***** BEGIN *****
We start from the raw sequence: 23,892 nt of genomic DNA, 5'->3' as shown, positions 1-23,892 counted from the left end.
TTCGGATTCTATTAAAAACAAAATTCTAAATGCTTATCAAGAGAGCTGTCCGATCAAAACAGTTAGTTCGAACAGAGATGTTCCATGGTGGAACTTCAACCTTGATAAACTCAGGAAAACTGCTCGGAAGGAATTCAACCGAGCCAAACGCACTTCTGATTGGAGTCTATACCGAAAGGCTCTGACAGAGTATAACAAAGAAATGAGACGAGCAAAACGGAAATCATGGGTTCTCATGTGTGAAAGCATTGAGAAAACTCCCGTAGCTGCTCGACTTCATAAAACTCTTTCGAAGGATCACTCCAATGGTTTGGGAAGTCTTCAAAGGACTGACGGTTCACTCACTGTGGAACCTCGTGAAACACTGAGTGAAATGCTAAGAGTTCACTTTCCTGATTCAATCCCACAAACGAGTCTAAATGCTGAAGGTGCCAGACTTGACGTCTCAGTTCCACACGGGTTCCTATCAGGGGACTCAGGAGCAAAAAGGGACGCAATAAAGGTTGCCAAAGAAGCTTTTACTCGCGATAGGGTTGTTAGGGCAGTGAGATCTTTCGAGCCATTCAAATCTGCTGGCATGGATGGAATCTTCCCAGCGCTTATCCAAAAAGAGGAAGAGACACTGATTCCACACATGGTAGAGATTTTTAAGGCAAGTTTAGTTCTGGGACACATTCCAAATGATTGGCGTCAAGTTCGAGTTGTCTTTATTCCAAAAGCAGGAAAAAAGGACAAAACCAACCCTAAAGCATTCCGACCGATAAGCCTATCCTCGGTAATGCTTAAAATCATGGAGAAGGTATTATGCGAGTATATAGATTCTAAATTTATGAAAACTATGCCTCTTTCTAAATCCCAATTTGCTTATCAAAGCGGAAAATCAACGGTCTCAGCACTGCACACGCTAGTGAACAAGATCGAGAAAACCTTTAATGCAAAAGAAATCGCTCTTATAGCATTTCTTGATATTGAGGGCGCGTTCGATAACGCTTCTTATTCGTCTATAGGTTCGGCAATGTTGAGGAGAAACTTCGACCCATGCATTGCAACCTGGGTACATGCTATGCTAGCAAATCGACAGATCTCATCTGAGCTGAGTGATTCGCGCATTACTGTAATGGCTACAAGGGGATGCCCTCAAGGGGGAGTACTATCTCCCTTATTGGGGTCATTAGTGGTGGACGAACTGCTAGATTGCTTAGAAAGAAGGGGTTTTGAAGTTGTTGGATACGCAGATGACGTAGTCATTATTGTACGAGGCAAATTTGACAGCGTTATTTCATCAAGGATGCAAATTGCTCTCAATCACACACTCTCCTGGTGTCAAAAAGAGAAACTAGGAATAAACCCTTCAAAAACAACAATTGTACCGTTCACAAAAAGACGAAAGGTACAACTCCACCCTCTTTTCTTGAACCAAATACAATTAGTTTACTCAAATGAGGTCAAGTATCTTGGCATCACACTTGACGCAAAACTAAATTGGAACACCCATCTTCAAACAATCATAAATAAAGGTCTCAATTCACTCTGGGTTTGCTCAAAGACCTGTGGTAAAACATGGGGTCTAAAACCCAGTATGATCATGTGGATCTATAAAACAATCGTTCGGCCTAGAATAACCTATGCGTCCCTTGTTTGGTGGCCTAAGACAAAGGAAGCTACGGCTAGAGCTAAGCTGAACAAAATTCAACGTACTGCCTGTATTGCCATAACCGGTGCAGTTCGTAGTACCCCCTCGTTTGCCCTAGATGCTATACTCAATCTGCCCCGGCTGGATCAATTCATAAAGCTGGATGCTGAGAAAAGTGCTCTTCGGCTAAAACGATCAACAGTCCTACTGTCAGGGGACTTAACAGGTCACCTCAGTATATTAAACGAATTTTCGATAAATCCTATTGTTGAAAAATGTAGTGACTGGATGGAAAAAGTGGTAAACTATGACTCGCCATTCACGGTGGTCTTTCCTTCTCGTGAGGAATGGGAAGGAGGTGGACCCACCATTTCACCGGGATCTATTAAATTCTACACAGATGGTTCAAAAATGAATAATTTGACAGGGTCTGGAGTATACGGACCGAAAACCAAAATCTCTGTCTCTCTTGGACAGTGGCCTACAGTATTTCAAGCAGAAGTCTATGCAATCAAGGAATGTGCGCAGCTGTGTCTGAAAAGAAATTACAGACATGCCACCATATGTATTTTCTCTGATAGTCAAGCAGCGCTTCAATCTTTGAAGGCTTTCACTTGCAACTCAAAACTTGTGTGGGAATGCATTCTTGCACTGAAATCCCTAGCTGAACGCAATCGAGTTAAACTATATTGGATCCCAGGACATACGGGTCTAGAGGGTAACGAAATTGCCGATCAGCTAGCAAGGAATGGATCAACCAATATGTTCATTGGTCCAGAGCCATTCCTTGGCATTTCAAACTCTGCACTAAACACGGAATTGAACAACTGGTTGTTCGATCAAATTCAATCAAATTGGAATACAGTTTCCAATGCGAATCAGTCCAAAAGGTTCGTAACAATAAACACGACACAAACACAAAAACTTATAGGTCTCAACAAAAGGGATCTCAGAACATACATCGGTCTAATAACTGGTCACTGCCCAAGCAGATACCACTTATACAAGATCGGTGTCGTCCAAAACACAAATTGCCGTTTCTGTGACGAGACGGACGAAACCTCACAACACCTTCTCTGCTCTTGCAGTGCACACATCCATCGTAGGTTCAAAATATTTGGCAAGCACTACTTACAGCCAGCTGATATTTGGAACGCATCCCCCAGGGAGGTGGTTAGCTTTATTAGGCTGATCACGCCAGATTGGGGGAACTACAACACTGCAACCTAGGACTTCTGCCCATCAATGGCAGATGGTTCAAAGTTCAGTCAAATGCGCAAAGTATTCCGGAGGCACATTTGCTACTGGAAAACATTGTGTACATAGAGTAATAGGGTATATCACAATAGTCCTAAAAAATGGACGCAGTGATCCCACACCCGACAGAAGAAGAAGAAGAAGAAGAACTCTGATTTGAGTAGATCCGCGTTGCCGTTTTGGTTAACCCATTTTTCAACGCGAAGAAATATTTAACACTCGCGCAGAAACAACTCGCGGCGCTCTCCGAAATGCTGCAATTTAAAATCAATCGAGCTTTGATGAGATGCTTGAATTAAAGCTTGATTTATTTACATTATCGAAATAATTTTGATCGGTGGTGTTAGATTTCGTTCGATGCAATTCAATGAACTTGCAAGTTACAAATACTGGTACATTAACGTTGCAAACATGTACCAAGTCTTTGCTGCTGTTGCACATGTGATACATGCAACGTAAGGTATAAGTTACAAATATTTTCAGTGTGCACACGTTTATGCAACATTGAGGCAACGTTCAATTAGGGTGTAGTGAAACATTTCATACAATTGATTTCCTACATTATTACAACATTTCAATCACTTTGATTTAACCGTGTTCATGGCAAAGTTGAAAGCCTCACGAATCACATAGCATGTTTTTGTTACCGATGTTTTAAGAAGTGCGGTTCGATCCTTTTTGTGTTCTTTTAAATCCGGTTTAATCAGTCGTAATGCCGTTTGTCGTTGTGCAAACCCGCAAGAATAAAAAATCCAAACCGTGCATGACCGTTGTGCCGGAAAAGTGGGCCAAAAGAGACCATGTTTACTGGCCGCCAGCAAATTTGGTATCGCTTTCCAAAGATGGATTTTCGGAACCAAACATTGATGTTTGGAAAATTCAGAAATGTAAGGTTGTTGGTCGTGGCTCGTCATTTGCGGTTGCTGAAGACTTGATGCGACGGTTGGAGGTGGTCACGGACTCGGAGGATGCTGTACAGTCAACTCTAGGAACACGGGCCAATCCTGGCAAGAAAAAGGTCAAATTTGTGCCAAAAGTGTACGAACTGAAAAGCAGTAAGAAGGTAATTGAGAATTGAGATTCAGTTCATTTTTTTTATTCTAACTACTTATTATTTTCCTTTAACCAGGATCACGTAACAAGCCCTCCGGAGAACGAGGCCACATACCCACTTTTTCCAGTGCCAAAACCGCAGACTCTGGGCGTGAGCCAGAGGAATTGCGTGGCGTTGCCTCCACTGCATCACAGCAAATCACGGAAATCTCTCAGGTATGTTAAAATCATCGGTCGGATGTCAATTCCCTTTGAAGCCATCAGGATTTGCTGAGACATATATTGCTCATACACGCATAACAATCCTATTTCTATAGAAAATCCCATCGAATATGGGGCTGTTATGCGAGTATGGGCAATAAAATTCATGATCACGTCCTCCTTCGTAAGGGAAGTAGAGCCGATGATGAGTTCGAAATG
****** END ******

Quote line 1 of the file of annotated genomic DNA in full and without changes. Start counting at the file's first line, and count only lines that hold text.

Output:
We start from the raw sequence: 23,892 nt of genomic DNA, 5'->3' as shown, positions 1-23,892 counted from the left end.